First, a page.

TweakTown
Tech content trusted by users in North America and around the world
5,687 Reviews & Articles | 36,218 News Posts
Weekly Giveaway: Fractal Design Arc Cases Contest (Global Entry!)

Researchers create world's smallest recreation of Mona Lisa

Researchers at Georgia Institute of Technology "paint" worlds smallest rendition of the Mona Lisa just 1/3 the width of a human hair

| Science, Space & Robotics News | Posted: Aug 6, 2013 8:33 pm

The world's smallest re-creation of the Mona Lisa has been painted on a surface that is just 30 microns in width, which is roughly one-third as wide as a human hair. This tiny feat was accomplished by researchers at the Georgia Institute of Technology and used a process known as ThermoChemical NanoLithography, which is similar to the process used to etch the circuitry on the silicon used in microprocessors.

 

TweakTown image researchers_create_worlds_smallest_recreation_of_mona_lisaTweakTown image researchers_create_worlds_smallest_recreation_of_mona_lisa

 

The process uses a precise application of heat in a painstaking process that "paints" the image pixel by pixel. Varying the amount of heat allows for changes in in the darkness of the gray used to illustrate the image. For example, the more heat used in a single pixel, the darker that pixel will be. Likewise, less heat produces a lighter pixel.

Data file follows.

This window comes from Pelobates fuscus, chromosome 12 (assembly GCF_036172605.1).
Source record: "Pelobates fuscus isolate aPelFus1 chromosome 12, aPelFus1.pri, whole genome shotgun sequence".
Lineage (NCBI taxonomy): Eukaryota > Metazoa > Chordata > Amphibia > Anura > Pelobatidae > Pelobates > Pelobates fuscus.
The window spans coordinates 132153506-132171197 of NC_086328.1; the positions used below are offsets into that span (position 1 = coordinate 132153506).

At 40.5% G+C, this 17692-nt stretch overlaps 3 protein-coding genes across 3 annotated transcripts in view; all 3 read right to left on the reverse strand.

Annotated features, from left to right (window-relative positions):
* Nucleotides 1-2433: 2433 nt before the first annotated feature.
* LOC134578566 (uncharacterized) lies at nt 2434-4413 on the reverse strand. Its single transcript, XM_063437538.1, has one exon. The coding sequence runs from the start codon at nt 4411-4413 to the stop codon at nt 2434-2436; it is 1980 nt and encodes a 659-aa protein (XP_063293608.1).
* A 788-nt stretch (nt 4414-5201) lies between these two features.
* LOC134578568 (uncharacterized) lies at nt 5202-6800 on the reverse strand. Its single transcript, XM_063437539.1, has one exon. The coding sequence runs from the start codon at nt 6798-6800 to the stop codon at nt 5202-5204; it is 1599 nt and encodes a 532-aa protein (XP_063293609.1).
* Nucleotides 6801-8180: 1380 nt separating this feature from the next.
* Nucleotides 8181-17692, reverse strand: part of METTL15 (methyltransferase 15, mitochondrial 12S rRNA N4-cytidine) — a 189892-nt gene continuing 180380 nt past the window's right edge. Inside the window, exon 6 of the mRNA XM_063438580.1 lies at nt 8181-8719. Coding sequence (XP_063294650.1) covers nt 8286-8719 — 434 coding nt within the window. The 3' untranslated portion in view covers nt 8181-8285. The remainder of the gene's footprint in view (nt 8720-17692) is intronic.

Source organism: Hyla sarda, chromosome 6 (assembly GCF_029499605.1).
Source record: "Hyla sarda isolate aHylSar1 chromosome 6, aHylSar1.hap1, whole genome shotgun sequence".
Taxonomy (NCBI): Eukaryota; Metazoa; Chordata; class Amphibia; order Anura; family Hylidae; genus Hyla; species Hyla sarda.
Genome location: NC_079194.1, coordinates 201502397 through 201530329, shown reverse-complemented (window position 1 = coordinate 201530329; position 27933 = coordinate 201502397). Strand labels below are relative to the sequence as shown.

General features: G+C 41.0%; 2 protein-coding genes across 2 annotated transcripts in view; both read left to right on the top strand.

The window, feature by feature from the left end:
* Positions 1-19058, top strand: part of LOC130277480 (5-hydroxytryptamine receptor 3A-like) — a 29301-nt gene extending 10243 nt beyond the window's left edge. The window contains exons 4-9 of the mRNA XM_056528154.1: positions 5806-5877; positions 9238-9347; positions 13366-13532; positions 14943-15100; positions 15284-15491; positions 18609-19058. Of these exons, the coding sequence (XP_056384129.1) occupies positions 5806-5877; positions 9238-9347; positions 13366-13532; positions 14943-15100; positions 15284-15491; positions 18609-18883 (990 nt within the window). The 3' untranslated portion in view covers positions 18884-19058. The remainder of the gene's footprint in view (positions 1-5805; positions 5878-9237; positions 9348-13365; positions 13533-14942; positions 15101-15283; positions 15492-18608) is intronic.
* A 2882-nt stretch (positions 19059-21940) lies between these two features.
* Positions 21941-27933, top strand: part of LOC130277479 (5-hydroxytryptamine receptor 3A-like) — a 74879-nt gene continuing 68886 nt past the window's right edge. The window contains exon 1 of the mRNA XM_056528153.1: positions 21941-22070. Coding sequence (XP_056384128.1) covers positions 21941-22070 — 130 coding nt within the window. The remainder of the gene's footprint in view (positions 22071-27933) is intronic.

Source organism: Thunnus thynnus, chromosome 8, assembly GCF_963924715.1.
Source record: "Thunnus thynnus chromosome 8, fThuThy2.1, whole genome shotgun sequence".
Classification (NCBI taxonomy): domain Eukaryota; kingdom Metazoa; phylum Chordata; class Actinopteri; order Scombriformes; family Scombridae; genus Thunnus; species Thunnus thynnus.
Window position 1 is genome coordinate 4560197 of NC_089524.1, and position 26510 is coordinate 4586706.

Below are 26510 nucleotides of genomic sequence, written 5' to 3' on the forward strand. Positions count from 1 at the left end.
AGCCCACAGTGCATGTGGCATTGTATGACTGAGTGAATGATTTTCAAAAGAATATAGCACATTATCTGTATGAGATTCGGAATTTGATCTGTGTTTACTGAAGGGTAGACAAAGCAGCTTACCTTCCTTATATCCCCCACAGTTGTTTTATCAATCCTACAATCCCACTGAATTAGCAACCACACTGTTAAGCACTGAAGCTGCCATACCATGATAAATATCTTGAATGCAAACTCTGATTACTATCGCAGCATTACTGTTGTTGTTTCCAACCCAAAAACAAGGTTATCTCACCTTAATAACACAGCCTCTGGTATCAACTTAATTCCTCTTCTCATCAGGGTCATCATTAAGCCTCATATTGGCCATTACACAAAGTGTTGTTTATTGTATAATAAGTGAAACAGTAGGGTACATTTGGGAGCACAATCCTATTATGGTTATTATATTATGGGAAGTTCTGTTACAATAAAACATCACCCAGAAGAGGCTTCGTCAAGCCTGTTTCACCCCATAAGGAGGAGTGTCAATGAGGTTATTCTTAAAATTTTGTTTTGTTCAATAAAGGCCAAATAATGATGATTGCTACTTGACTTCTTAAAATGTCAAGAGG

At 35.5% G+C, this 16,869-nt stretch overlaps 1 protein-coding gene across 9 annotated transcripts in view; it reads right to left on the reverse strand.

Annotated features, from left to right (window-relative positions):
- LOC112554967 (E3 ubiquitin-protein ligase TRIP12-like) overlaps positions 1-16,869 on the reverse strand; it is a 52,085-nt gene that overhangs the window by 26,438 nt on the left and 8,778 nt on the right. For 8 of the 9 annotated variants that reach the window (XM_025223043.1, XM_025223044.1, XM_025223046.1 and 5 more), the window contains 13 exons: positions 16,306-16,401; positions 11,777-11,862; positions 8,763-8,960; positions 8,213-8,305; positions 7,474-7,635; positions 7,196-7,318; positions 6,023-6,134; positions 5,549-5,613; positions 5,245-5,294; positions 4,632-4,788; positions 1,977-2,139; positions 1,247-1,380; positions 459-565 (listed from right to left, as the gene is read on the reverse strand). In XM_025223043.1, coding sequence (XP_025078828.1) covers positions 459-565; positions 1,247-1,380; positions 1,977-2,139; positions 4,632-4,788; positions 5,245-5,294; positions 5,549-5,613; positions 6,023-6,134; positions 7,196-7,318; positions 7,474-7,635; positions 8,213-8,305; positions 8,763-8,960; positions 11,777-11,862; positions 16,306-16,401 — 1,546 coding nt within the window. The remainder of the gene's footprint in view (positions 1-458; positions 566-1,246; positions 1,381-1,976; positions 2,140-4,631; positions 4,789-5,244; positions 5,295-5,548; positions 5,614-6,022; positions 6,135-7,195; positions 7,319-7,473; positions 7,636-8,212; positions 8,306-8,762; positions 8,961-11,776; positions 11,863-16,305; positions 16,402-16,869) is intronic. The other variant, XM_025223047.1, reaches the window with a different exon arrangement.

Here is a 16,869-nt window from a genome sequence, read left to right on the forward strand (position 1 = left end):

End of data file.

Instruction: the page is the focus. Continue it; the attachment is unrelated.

TweakTown image researchers_create_worlds_smallest_recreation_of_mona_lisa

 

"By tuning the temperature, our team manipulated chemical reactions to yield variations in the molecular concentrations on the nanoscale. We've created a way to make independent patterns of multiple chemicals on a chip that can be drawn in whatever shape you want," Jennifer Curtis, an associate professor in the School of Physics and the study's lead author, said in a statement.

 

TweakTown image researchers_create_worlds_smallest_recreation_of_mona_lisa

 

Researchers suggest that the technique could be used to create chemical gradients in which experiments involving nanoelectronics, optoelectronics, and bioengineering could greatly benefit from. "It allows scientists to very rapidly draw many things that can then be converted to any number of different things, which themselves can bind selectively to yet any number of other things," said Seth Marder, professor at Georgia Tech's School of Chemistry and Biochemistry.

NEWS SOURCES
Gatech.edu, Ibtimes.com

Related Tags

Further Reading: Read and find more Science, Space & Robotics news at our Science, Space & Robotics news index page.

Do you get our news RSS feed? Get It!

Post a Comment about this news

Latest Tech News Posts

View More News Posts

Latest Downloads

View More Latest Downloads

TweakTown Web Poll

Question: Did EA kill the Battlefield franchise with the terrible BF4 issues?

Yes, Battlefield is doomed

No, Battlefield will live on strong

I'm not sure, but I know EA needs to improve its game

or View the Results

View More Polls

Forum Activity

View More Forum Posts

Press Releases

View More Press Releases
Get TweakTown updates via Facebook!
Just click the "Like" button below